A little over a month and a half ago I fractured a bone (Fifth metacarpal, AKA behind the pinky knuckle) in my right hand- an apparently fairly common injury known as a boxer's fracture. (Note: The cause of injury was nothing to do with martial arts and/or boxing.) The cast has come off, and I've been doing physical therapy for about two weeks. Range of motion is back up to where I can do day to day activities alright, and getting better. However, I've been very strongly advised not to put any sudden pressure on it for at least the next two to three months, and that any strong impacts to that area have a good chance of messing it up again. Range of motion is also unlikely to get all the way back to where it was before.

TLDR? I can't make a fist with my right hand, and probably shouldn't hit anybody with it even if I could. This is true for the near to medium future.

Up till now, I've practiced Aikido, Capoira Angola, and Tai Chi. (Tai Chi when I was in high school, Aikido and Capoira in college, Aikido since I've been out of college.) Most Tai Chi movements seem salvageable by using my forearm instead of the hand, but I suspect most Capoira techniques are a bad idea onehanded.

I'm looking for recommendations on modifying the martial arts I do know to work without use of the last two fingers on one hand, preferably without using that hand at all. I prefer striking and/or throwing techniques. Current guess at how long the hand is going to be out of commission is two months at the earliest, a year at the longest. If you know of another martial art that operates just fine under this restriction, a recommendation is appreciated in case it turns out to take longer than I hope to fully heal.

  • Are you asking about what to do for the next 3 months, or for the long term? Commented Aug 3, 2014 at 5:08
  • Yes. I certainly won't want to use that part of my hand for 3 months. If that's all the time it will take, then modifications to what I know would be useful. Hopefully, that's it. That said, one of the doctors mentioned that it would be weaker until I'd been using it normally for a while. Best guess right now is two months at the inside, a year at the outside. Updating question with specific timetable after realizing that 'medium future' was kinda vague. Commented Aug 3, 2014 at 5:36
  • Can you hold objects? Might be a good time to play with a weapon art like escrima/kali or a knife art, as long as you're not doing impacts/blocking drills... it'd keep your arm moving, get some strength in your grip and be a useful skill to add on.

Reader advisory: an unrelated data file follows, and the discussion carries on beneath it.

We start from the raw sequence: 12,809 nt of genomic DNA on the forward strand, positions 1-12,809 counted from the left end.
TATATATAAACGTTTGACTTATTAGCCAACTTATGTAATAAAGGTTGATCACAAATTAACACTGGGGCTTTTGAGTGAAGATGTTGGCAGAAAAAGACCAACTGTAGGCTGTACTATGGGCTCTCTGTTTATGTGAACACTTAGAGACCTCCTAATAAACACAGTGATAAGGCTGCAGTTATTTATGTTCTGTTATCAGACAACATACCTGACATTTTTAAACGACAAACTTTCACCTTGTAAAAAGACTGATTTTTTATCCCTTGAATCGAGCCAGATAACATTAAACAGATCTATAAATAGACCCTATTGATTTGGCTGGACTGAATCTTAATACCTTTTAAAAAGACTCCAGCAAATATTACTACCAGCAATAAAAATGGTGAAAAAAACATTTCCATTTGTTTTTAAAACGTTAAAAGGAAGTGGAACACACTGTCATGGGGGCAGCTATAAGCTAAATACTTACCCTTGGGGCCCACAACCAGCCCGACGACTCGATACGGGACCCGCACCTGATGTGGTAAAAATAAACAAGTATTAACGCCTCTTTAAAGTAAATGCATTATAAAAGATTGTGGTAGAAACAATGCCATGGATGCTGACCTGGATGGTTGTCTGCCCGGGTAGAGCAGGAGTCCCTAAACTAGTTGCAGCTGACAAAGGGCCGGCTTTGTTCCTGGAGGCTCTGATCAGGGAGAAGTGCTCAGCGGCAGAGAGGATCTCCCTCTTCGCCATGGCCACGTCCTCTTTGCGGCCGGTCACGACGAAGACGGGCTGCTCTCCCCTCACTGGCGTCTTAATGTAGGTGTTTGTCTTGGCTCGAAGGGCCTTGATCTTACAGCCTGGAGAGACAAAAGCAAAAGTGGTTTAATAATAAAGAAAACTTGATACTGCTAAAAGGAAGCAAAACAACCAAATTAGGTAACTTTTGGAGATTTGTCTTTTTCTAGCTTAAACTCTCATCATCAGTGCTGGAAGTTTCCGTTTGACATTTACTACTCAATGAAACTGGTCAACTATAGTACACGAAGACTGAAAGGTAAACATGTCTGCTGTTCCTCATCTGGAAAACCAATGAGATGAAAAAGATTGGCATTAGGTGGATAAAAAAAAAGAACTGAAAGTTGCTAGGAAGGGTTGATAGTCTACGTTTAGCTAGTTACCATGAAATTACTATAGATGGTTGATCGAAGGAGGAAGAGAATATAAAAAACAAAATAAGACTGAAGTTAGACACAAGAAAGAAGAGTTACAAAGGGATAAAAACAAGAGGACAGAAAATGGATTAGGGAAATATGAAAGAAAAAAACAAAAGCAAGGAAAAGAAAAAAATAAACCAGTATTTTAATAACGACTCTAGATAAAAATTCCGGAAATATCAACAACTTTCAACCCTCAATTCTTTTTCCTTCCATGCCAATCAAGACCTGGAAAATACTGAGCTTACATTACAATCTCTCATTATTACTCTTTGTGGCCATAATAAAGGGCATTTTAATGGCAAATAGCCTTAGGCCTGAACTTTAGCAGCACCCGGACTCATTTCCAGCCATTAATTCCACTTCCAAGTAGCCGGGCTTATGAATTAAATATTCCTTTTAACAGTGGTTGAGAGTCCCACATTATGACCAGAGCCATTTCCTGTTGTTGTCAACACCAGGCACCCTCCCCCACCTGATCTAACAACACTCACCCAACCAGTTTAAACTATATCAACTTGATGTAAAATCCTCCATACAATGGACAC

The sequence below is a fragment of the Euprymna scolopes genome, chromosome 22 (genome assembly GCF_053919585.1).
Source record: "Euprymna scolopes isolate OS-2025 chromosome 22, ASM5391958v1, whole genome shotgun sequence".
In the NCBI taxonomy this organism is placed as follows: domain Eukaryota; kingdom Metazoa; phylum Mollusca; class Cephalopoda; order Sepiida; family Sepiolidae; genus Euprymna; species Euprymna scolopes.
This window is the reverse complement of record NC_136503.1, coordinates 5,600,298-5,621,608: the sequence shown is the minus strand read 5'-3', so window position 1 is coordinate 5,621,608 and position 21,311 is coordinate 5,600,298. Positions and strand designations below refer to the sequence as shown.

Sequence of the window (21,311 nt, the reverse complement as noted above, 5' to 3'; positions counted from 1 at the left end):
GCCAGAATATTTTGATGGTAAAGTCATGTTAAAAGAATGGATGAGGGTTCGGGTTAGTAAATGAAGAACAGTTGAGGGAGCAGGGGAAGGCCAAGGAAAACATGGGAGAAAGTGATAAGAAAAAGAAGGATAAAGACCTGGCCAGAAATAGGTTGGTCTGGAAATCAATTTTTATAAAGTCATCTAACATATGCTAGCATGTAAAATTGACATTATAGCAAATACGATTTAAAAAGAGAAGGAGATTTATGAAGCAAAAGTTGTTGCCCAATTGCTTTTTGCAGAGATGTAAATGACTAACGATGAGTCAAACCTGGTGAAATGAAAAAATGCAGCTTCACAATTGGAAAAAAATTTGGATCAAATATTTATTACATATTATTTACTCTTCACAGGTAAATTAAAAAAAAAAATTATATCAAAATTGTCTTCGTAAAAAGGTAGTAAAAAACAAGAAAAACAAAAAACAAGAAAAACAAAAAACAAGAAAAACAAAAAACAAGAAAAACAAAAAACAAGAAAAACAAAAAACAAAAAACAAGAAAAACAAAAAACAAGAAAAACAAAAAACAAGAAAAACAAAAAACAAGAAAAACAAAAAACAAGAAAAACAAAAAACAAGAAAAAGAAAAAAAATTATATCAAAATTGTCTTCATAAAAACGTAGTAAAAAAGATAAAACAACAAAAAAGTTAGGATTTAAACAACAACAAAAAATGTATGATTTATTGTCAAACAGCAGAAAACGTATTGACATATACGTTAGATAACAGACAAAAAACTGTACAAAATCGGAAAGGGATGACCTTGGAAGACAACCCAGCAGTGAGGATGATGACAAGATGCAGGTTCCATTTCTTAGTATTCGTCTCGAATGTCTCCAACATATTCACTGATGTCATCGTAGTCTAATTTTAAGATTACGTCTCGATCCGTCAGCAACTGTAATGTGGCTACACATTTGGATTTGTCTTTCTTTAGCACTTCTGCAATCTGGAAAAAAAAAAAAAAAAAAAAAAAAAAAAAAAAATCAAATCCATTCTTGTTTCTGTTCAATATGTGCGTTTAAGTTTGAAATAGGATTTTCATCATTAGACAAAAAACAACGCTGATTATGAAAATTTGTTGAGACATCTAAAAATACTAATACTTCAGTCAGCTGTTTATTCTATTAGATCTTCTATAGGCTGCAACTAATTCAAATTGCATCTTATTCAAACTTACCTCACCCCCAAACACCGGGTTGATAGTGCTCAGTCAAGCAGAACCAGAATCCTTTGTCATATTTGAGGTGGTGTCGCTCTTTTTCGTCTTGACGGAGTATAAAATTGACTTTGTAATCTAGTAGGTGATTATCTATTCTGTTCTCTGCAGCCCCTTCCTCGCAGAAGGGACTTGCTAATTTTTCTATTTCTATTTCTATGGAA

– Bankuei
    Commented Aug 3, 2014 at 8:23
  • Escrima... Kind of hard to avoid impact. Most escrima students eventually have some kind of impact to their hand and fingers. Many broken fingers there. Sinawali drills are a big part of escrima practice, so it's kind of unavoidable in my opinion. Commented Aug 3, 2014 at 15:14
  • 2
    I think you're kinda getting ahead of yourself. 3 months isn't that long a wait...if it heals well during that time, it's quite likely you'll be able to continue what you've been doing, but perhaps with some modification to reduce stress/strain. If it doesn't, then you can re-evaluate you options at that time. In the mean time, you can always work on footwork and/or stances. Footwork is just as important as striking/blocking.
    – rcheuk
    Commented Aug 4, 2014 at 17:56

3 Answers 3


Virtually all of the martial arts use the hands in some way. Even Taekwondo, which uses mostly kicks during sparring, will use the hands to block and punch. Whereas, grappling arts use the hands to grab onto the gi or wrists or whatever. It's not uncommon in Brazilian Jiujitsu or Judo to sprain your pinky and ring fingers due to the fact that your grip entangles the fingers in the gi, and people are using a lot of force to escape that. Weapons based martial arts like escrima and silat use sticks and knives during training, and often there are impacts on the hand and fingers, causing sometimes significant injuries.

You might be thinking about martial arts that don't do much impact at all or even physical contact in general. Something like Tai Chi or Capoeira comes to mind. But in Tai Chi, it's not just solo forms practice you're doing. A "good" Tai Chi program will have push-hands practice, punching bag exercises, chin-na (grappling), throws, and even free sparring later on. Whereas, Capoeira doesn't make hard contact (usually) during practice, but you're often using your hands to push off of the ground, which puts significant load on the bones and tendons in your hand.

So one recommendation is to just stick with solo, forms-based martial arts for a while, and excuse yourself from any contact-based exercises within those martial arts.